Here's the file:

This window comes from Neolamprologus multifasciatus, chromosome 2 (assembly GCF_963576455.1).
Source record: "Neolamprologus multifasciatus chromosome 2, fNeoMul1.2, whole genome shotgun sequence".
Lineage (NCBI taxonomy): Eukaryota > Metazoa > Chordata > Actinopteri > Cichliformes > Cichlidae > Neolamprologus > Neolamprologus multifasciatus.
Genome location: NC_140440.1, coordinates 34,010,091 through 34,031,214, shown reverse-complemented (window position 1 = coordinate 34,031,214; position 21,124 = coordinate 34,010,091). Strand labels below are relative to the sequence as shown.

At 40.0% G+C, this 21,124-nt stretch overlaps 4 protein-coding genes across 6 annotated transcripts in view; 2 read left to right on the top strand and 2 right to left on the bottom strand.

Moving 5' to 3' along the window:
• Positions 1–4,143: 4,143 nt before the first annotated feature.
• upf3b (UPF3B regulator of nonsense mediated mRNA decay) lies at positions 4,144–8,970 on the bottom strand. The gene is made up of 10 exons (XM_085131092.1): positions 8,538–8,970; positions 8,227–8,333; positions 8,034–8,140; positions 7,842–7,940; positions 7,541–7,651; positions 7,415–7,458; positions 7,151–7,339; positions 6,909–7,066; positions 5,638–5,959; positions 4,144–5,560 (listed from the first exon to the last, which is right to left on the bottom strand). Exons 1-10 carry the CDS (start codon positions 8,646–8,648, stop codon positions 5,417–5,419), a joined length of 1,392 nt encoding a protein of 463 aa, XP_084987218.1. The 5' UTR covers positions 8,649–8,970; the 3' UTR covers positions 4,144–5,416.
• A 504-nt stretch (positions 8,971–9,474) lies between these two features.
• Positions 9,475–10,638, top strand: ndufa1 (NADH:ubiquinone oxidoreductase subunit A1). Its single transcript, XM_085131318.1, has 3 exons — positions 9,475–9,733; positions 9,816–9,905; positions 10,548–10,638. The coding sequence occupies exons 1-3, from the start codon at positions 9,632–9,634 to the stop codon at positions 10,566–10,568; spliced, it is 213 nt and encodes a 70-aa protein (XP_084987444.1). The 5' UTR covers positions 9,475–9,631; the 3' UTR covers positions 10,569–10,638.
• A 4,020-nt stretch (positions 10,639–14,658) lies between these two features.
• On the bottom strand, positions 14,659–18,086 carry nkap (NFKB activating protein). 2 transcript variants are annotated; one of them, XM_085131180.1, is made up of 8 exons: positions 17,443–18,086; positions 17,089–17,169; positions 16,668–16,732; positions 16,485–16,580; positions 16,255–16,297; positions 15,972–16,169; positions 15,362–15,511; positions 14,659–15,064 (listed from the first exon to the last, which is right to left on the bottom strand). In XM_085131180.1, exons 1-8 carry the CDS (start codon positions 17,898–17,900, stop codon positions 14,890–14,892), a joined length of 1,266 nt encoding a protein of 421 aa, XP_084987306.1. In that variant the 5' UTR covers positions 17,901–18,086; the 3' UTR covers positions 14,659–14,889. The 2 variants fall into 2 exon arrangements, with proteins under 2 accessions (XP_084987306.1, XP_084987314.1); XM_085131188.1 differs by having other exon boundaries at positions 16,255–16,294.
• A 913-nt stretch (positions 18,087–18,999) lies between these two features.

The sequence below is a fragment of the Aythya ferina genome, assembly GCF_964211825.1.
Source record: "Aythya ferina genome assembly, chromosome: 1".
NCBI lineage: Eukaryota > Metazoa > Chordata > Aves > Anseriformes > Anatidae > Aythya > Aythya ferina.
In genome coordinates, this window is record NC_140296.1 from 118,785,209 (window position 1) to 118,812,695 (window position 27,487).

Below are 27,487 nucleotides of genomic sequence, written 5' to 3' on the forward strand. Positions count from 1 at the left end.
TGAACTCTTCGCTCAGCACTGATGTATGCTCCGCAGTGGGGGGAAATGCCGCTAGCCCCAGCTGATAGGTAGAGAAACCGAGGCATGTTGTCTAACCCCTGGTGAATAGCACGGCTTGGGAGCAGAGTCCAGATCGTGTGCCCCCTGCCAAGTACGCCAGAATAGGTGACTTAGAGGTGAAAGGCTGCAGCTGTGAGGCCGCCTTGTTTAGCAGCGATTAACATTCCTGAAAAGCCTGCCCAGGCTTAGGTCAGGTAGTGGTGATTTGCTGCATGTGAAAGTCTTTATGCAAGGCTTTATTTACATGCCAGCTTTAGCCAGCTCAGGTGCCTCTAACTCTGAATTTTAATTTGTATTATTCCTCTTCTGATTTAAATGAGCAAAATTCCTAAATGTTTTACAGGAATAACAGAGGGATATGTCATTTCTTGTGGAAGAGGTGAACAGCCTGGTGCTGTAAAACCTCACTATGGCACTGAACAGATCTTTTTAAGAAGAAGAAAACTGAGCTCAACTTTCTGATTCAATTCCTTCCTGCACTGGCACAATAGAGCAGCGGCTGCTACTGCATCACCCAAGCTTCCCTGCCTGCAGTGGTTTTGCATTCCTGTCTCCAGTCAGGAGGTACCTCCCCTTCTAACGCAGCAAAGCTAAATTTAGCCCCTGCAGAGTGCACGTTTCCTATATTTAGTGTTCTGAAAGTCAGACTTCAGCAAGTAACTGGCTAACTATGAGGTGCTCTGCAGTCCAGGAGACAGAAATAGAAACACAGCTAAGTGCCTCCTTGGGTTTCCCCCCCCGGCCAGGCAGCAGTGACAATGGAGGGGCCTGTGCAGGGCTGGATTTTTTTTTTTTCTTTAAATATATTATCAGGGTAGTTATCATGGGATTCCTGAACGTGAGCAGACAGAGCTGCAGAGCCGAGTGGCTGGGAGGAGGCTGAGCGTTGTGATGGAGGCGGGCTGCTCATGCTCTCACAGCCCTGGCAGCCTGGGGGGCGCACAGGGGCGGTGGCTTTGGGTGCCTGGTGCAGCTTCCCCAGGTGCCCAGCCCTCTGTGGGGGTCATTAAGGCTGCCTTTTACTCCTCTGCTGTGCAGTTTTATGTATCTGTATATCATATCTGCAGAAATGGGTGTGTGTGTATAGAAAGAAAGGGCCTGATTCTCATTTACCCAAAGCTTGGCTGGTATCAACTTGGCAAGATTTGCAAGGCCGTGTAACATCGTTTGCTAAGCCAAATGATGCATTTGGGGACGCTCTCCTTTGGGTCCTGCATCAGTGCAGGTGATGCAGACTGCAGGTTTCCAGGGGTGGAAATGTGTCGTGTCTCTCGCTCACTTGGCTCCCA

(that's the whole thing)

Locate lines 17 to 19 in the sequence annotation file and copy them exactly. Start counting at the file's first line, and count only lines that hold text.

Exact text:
In genome coordinates, this window is record NC_140296.1 from 118,785,209 (window position 1) to 118,812,695 (window position 27,487).

Below are 27,487 nucleotides of genomic sequence, written 5' to 3' on the forward strand. Positions count from 1 at the left end.
TGAACTCTTCGCTCAGCACTGATGTATGCTCCGCAGTGGGGGGAAATGCCGCTAGCCCCAGCTGATAGGTAGAGAAACCGAGGCATGTTGTCTAACCCCTGGTGAATAGCACGGCTTGGGAGCAGAGTCCAGATCGTGTGCCCCCTGCCAAGTACGCCAGAATAGGTGACTTAGAGGTGAAAGGCTGCAGCTGTGAGGCCGCCTTGTTTAGCAGCGATTAACATTCCTGAAAAGCCTGCCCAGGCTTAGGTCAGGTAGTGGTGATTTGCTGCATGTGAAAGTCTTTATGCAAGGCTTTATTTACATGCCAGCTTTAGCCAGCTCAGGTGCCTCTAACTCTGAATTTTAATTTGTATTATTCCTCTTCTGATTTAAATGAGCAAAATTCCTAAATGTTTTACAGGAATAACAGAGGGATATGTCATTTCTTGTGGAAGAGGTGAACAGCCTGGTGCTGTAAAACCTCACTATGGCACTGAACAGATCTTTTTAAGAAGAAGAAAACTGAGCTCAACTTTCTGATTCAATTCCTTCCTGCACTGGCACAATAGAGCAGCGGCTGCTACTGCATCACCCAAGCTTCCCTGCCTGCAGTGGTTTTGCATTCCTGTCTCCAGTCAGGAGGTACCTCCCCTTCTAACGCAGCAAAGCTAAATTTAGCCCCTGCAGAGTGCACGTTTCCTATATTTAGTGTTCTGAAAGTCAGACTTCAGCAAGTAACTGGCTAACTATGAGGTGCTCTGCAGTCCAGGAGACAGAAATAGAAACACAGCTAAGTGCCTCCTTGGGTTTCCCCCCCCGGCCAGGCAGCAGTGACAATGGAGGGGCCTGTGCAGGGCTGGATTTTTTTTTTTTCTTTAAATATATTATCAGGGTAGTTATCATGGGATTCCTGAACGTGAGCAGACAGAGCTGCAGAGCCGAGTGGCTGGGAGGAGGCTGAGCGTTGTGATGGAGGCGGGCTGCTCATGCTCTCACAGCCCTGGCAGCCTGGGGGGCGCACAGGGGCGGTGGCTTTGGGTGCCTGGTGCAGCTTCCCCAGGTGCCCAGCCCTCTGTGGGGGTCATTAAGGCTGCCTTTTACTCCTCTGCTGTGCAGTTTTATGTATCTGTATATCATATCTGCAGAAATGGGTGTGTGTGTATAGAAAGAAAGGGCCTGATTCTCATTTACCCAAAGCTTGGCTGGTATCAACTTGGCAAGATTTGCAAGGCCGTGTAACATCGTTTGCTAAGCCAAATGATGCATTTGGGGACGCTCTCCTTTGGGTCCTGCATCAGTGCAGGTGATGCAGACTGCAGGTTTCCAGGGGTGGAAATGTGTCGTGTCTCTCGCTCACTTGGCTCCCA